Here is a related question which might provide some context: LINK.

Let's consider an oscillator with equation of motion in $n$ dimensions: $$ \frac{d^2}{dt^2} \vec{x} = K \vec{x}. $$

Given that $\vec x=0$ is a stable equilibrium, how can I show that the system will oscillate in sine waves? In other words, how to prove that the system will not behave like $x=\sinh t$? More precisely, how can I show that the $y_i$ in the answer in the link above will be sine waves?

As the answer in the link above suggest, to prove the solution to the DE has sine wave pattern, I need to prove that $K$ is symmetric with negative eigenvalues (see also the comment below the answer).

What about the case that $\frac{d^2}{dt^2} \vec{x} = f(\vec{x})$, where $f(\vec{x})$ doesn't have to be linear, but can be approximated linearly by $K \vec{x}$? If $\vec x=0$ is a stable equilibrium, must the eigenvalues of $K$ be negative OR zero?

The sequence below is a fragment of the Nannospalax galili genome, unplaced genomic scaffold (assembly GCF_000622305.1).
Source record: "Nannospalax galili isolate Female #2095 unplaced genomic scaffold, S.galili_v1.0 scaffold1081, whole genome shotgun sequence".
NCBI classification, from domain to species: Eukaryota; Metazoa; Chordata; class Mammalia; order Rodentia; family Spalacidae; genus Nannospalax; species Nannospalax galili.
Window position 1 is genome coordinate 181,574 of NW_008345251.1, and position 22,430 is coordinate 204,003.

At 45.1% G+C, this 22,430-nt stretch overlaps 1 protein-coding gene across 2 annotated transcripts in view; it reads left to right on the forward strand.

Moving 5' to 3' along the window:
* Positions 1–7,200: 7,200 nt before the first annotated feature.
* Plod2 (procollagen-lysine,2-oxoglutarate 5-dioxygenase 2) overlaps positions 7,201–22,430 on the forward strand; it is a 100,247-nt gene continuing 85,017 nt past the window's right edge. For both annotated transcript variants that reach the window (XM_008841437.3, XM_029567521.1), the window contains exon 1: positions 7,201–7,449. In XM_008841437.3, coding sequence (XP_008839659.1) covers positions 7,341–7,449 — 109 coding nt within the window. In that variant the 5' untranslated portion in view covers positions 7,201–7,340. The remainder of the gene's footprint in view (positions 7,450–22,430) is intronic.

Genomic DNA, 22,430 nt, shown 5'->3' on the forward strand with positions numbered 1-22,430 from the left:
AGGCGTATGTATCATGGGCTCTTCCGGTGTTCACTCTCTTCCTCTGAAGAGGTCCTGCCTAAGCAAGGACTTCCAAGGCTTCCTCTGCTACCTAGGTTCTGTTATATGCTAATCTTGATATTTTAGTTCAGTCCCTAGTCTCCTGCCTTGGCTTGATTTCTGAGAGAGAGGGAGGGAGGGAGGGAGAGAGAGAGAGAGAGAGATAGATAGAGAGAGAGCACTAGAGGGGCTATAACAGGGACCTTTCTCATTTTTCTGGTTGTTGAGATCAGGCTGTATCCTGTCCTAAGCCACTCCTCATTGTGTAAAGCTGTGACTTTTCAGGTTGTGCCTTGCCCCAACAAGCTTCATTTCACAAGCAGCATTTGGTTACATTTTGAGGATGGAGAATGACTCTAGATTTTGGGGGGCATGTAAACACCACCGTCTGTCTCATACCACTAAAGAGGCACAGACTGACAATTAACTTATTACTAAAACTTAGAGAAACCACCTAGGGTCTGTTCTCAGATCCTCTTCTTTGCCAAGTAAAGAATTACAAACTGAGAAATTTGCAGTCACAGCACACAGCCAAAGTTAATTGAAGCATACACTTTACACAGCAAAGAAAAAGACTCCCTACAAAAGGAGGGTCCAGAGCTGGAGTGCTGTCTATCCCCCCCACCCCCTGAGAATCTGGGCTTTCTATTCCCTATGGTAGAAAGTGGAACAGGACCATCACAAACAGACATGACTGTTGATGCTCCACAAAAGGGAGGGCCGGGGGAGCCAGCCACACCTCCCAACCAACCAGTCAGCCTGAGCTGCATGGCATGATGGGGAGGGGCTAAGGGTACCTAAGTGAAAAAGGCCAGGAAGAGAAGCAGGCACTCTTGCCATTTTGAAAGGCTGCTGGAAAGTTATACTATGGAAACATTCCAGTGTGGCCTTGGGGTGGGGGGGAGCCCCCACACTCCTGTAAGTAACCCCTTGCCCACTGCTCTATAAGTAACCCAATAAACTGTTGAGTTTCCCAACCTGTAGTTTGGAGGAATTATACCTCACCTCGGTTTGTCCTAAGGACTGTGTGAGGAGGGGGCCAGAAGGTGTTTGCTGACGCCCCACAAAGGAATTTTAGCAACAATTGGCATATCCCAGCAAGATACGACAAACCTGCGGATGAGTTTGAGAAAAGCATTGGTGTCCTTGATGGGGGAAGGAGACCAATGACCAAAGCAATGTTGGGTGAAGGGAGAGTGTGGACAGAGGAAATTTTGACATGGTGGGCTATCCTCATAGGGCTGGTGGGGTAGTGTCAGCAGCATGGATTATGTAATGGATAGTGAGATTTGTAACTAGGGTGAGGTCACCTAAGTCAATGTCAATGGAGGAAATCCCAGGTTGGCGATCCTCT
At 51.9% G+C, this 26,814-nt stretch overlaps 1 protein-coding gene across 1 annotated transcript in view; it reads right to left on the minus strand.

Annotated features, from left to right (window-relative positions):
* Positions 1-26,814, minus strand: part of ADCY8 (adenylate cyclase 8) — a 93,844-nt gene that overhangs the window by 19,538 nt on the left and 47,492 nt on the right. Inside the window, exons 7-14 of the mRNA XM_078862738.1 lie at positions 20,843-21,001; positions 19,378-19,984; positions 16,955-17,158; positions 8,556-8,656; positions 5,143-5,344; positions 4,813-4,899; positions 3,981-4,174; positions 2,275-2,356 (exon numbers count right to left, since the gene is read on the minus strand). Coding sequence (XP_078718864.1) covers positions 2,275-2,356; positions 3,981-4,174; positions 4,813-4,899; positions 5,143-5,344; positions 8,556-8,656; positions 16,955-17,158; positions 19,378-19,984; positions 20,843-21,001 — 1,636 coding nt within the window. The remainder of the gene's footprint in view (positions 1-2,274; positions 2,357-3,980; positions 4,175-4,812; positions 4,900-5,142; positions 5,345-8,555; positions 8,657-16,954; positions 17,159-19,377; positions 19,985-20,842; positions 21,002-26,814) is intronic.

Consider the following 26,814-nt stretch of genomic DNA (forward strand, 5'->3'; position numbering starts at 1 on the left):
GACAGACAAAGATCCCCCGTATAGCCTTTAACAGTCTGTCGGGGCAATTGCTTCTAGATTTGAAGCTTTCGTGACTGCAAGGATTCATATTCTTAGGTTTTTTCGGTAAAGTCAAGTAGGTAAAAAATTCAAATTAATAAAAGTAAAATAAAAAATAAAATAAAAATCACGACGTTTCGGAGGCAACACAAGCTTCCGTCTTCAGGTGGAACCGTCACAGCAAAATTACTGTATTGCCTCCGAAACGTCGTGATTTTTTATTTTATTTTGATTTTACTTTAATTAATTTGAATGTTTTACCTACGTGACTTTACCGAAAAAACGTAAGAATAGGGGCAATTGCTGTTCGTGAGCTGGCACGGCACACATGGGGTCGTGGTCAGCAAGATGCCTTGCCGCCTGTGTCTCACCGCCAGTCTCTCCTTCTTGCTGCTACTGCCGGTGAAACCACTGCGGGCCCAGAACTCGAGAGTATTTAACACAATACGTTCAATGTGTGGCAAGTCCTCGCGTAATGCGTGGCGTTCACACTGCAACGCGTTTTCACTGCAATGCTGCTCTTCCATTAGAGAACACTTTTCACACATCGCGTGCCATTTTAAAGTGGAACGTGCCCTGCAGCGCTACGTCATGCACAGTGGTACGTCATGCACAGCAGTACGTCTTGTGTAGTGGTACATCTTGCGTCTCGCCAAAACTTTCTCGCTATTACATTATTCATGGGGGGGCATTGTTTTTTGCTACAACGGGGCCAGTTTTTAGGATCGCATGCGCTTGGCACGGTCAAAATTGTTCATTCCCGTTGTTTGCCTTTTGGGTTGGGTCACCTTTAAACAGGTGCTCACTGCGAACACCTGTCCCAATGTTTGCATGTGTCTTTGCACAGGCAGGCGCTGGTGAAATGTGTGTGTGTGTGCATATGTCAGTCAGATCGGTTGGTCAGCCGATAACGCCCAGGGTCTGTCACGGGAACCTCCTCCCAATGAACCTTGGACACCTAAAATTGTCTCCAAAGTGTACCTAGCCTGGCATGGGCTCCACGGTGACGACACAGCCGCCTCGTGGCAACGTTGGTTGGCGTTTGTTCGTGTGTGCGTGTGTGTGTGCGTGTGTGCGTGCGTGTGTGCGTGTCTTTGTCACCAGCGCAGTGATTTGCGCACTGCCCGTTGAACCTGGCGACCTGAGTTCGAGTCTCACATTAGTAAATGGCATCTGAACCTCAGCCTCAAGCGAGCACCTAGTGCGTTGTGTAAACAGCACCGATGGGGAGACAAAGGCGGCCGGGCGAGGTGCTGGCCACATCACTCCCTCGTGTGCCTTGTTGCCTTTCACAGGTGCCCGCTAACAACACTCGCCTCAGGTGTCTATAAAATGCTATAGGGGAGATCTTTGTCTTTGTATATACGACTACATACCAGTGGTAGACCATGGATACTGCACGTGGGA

I hope I am clear. Please tell me if I am not expressing myself clealy.


In the case that $K\vec{x}$ is exact rather than an approximation, note that if the equilibrium is stable, work done of a virtual displacement $\delta \mathbf x$ must be negative. So, $$ \text{work done}=F.d\propto (K\delta \mathbf x).\delta \mathbf x=\delta \mathbf x^T K\delta \mathbf x<0. $$ So $K$ is negative definite, and all eigenvalues are negative.

If $K$ is just an approximation of $f$, then we may only have $\leq$ instead of $<$. So you can still show that it is non-positive.

But why $K$ must be symmetric?


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